News Article

New Threats Require New Countermeasures
Date: Apr 02, 2014
Source: ( click here to go to the source)

Featured firm in this article: Observable Networks LLC of St Louis, MO

Cyber-security threats come from many sources: criminal and hired hackers, terrorists, state-sponsored intruders, and even misguided computer experts who want to test their penetration skills.

Hedge funds and other financial-market firms are potential targets, as they are consumers of an installed base of highly distributed infrastructure meant to deliver market data. That entire installed base—from the production of data at the exchange, all the way through the collection networks, down through the ticker plant, and out the distribution networks—is an example of a highly integrated system, which creates vulnerabilities.

“No system can be effectively defended using conventional approaches. Security can be enhanced through password management, firewall management, configuration management, but these are not silver bullets,” said Bryan Doerr, chief executive of Observable Networks, a network security provider. “What’s needed is the ability to look at that entire collection, processing and distribution infrastructure—to recognize normal behavior for each of the components in the path, and recognize when that system is demonstrating behavior indicative of a problem.”

The recent widely publicized security breach at retailer Target is an example of what Doerr refers to as the “dissolution of the corporate network as we know it.”

“The interconnectedness of businesses in ways that aren’t supported by a protected perimeter is affecting our ability to protect in conventional ways,” Doerr said. “The perimeter now includes our partners, and our defensive strategies have to be inclusive of protection mechanisms that allow for the fact that a partner might be compromised, and through that compromise us.”

At a roundtable on cyber security held by the SEC on March 26, participants noted the elevation of information security threats through the upper ranks of management. “Ten years ago, this was viewed by some as an IT problem,” said Mark Manley, deputy general counsel and chief compliance officer at AllianceBernstein. “Today, for asset managers, broker-dealers, and fund complexes, this has to be a central business imperative.”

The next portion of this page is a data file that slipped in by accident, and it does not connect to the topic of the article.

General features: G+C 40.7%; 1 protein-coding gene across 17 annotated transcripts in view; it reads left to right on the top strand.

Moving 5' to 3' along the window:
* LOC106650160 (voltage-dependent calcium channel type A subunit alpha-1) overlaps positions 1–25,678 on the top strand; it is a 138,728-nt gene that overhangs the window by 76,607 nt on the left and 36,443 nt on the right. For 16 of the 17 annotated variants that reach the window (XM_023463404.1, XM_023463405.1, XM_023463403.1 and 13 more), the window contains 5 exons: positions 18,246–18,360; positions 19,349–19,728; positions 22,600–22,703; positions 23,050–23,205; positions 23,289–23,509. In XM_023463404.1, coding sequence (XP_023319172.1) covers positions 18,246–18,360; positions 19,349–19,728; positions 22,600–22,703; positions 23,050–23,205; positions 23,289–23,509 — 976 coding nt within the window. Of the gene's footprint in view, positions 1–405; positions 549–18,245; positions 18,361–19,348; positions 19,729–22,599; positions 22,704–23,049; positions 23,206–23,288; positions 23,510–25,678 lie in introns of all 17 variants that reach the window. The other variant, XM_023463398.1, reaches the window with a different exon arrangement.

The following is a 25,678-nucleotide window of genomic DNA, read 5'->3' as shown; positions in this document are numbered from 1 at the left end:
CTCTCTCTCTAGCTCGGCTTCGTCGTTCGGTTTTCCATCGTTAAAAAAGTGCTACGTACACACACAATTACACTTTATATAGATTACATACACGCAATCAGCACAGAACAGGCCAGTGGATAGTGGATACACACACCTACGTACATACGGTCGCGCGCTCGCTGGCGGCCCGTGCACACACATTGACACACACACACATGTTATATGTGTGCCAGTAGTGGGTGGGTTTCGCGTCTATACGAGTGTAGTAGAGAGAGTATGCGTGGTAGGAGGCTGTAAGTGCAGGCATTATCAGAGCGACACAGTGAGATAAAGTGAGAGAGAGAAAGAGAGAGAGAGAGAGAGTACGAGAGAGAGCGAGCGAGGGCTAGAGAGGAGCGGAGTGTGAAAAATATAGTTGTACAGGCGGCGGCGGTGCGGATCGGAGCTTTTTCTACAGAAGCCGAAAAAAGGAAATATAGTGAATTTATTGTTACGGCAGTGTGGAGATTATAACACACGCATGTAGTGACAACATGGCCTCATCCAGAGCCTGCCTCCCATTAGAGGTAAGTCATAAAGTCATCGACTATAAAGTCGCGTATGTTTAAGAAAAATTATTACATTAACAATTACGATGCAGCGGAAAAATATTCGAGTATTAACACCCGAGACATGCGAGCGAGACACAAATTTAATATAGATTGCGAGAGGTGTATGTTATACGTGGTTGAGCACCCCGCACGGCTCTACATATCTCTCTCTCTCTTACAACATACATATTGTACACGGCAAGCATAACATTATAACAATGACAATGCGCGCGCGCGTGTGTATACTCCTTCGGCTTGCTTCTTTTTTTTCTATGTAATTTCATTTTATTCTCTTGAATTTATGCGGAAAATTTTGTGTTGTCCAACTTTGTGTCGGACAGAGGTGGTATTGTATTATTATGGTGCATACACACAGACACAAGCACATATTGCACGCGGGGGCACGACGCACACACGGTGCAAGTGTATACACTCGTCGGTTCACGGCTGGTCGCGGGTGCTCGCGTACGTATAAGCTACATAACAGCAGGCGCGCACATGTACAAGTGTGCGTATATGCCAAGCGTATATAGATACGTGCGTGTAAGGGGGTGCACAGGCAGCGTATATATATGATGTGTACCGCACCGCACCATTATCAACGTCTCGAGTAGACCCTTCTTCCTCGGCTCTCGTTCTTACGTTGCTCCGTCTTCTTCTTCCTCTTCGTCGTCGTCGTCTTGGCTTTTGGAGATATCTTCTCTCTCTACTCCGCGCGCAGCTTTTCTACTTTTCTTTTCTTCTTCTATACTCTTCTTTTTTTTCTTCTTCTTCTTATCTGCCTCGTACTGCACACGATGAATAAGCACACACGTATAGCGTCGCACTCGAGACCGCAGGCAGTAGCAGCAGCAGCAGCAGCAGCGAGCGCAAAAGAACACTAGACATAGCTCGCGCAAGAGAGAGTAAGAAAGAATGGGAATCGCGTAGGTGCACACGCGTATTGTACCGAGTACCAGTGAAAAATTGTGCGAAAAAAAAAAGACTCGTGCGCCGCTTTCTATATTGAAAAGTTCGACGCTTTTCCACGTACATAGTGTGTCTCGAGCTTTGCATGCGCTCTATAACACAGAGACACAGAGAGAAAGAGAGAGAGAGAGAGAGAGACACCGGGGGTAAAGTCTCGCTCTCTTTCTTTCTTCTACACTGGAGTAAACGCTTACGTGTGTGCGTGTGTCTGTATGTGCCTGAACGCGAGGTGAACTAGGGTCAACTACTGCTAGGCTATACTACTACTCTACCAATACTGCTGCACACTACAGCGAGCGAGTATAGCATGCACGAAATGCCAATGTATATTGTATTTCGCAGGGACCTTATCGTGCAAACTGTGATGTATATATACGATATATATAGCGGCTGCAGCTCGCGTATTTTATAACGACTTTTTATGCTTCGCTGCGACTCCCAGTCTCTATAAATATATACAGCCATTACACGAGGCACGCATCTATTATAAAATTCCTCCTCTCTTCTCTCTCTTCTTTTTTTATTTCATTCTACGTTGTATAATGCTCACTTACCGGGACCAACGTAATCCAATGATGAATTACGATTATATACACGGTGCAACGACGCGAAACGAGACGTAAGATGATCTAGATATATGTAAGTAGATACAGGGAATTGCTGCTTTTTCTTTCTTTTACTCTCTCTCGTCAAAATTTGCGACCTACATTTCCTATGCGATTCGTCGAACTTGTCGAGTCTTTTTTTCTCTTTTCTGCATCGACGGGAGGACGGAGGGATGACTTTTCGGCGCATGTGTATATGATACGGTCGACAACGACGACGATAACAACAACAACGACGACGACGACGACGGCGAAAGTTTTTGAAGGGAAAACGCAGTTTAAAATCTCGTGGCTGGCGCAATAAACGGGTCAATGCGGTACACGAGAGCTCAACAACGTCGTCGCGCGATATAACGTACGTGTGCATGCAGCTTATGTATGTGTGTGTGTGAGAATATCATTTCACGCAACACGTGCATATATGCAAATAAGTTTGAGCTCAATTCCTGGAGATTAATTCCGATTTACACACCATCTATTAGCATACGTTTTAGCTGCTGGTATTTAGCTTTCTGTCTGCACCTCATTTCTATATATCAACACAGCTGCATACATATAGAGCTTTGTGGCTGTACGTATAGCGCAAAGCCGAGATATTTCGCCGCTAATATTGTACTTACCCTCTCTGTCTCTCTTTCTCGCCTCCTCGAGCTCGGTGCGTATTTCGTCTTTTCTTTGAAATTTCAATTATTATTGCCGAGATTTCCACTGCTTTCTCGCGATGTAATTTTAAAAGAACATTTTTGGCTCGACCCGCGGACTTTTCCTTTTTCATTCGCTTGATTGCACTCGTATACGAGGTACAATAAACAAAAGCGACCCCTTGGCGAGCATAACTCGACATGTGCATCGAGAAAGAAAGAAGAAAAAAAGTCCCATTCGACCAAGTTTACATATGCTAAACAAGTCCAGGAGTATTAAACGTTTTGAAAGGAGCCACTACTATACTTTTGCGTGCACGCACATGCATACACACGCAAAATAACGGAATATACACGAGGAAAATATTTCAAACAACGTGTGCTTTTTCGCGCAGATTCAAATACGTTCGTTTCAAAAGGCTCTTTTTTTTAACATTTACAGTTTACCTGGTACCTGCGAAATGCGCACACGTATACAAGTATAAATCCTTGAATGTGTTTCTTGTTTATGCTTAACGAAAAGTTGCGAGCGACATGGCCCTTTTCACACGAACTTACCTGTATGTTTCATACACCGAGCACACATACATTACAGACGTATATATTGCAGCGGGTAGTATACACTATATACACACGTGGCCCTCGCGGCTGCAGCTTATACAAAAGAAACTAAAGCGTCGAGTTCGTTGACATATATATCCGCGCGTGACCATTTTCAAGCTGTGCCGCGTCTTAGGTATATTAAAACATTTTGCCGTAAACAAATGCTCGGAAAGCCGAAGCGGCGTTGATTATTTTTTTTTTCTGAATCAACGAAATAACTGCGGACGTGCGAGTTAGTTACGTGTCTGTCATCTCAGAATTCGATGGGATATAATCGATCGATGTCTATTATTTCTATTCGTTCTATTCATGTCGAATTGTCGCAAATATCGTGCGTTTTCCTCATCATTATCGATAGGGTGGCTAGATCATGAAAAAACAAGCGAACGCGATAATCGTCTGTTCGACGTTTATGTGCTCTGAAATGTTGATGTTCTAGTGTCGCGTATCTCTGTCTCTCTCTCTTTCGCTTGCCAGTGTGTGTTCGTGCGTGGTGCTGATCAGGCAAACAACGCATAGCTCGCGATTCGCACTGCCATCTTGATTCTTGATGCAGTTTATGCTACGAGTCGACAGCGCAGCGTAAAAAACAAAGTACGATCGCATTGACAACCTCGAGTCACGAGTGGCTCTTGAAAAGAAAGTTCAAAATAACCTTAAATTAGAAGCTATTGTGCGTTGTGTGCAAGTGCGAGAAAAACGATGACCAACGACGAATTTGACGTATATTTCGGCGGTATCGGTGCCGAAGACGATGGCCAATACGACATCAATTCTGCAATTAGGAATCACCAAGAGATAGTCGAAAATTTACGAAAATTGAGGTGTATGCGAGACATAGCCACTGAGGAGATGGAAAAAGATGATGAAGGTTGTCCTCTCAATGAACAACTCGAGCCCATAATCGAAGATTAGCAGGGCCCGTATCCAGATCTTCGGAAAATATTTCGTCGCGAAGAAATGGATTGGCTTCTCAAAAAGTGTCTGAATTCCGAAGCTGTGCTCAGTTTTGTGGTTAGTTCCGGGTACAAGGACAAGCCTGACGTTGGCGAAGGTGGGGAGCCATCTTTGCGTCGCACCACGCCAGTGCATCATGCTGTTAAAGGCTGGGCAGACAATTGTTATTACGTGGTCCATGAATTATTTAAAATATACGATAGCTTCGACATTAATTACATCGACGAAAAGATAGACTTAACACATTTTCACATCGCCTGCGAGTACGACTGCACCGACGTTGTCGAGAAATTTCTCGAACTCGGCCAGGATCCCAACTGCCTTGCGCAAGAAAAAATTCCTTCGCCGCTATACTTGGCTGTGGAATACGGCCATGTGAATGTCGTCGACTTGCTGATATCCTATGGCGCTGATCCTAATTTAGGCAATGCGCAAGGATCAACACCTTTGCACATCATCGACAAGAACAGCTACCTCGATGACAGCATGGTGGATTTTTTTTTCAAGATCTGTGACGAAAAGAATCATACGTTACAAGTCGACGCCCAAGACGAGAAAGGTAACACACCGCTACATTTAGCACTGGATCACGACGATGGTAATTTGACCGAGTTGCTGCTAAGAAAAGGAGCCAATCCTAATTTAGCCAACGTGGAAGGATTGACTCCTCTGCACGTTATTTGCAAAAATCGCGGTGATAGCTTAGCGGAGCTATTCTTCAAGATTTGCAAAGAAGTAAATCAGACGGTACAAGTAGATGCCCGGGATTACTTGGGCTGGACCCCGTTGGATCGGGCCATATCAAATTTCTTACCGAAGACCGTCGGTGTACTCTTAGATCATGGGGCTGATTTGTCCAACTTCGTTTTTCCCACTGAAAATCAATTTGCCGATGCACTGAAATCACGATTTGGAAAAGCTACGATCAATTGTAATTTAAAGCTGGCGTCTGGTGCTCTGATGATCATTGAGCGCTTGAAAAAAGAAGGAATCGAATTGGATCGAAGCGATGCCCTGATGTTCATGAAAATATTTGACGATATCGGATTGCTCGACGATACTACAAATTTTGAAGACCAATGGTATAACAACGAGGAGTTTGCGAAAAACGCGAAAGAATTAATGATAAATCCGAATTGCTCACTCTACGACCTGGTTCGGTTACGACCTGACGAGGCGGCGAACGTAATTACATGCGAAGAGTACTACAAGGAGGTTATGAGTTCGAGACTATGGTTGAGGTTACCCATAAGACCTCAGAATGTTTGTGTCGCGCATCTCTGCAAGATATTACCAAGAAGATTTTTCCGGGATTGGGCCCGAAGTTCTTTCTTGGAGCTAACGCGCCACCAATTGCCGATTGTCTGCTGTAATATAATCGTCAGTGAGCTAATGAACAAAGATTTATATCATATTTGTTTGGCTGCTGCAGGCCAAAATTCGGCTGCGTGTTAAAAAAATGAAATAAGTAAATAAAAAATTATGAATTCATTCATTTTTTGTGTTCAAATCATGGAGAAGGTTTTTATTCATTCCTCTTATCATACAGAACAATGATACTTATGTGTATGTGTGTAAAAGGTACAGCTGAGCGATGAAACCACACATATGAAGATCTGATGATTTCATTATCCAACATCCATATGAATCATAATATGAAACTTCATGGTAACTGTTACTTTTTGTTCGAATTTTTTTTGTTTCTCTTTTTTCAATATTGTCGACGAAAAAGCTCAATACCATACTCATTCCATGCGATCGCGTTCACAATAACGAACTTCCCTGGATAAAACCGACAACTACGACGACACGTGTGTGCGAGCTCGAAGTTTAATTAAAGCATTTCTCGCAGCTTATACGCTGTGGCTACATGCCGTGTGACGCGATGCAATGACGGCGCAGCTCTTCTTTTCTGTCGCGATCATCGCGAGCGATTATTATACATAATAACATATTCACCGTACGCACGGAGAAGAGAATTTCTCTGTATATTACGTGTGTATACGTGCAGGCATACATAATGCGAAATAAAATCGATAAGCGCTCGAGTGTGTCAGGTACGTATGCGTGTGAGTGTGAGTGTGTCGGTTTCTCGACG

Mary Jo White, SEC

Mary Jo White, SEC

The SEC in 2013 adopted Regulation S-ID, requiring broker-dealers, mutual funds, and investment advisers to identify relevant types of identity theft red flags, detect the occurrence of those red flags, and to respond appropriately to the detected red flags. The CFTC adopted a similar rule.

“Cyber threats pose non-discriminating risks across our economy to all of our critical infrastructures, our financial markets, banks, intellectual property, and, as recent events have emphasized, the private data of the American consumer,” said SEC chairman Mary Jo White at the roundtable. “What emerges from this arresting view of the cyber-security landscape is that the public and private sectors must be riveted, in lockstep, in addressing these threats.”

For hedge funds, the biggest threat is a breakdown of systems and an inability to get at the markets and data for decision making and for client communication, according to Robert O’Boyle, senior vice president at Liquid Holdings, a provider of cloud-based services hedge funds. “As more information is passed through in public and private networks, the opportunity for data loss and theft is always imminent,” he said.

As the nature of attacks and their motivations and vulnerabilities change, so too must the approach to defense.

That means a new definition of “normal.”

“Normal isn’t just things seem to be working well from a performance perspective and the apparent absence of any viruses,” said Doerr. “Normal means understanding at a very granular level the normal behavior of all the devices and connections into your network, which is the opposite of what we do today. Today we just assume the network is behaving normally and we try to recognize threats. We try to understand them through the signature. That recognition of the threat needs to give way to the idea of recognizing normal, and then understand what has changed.”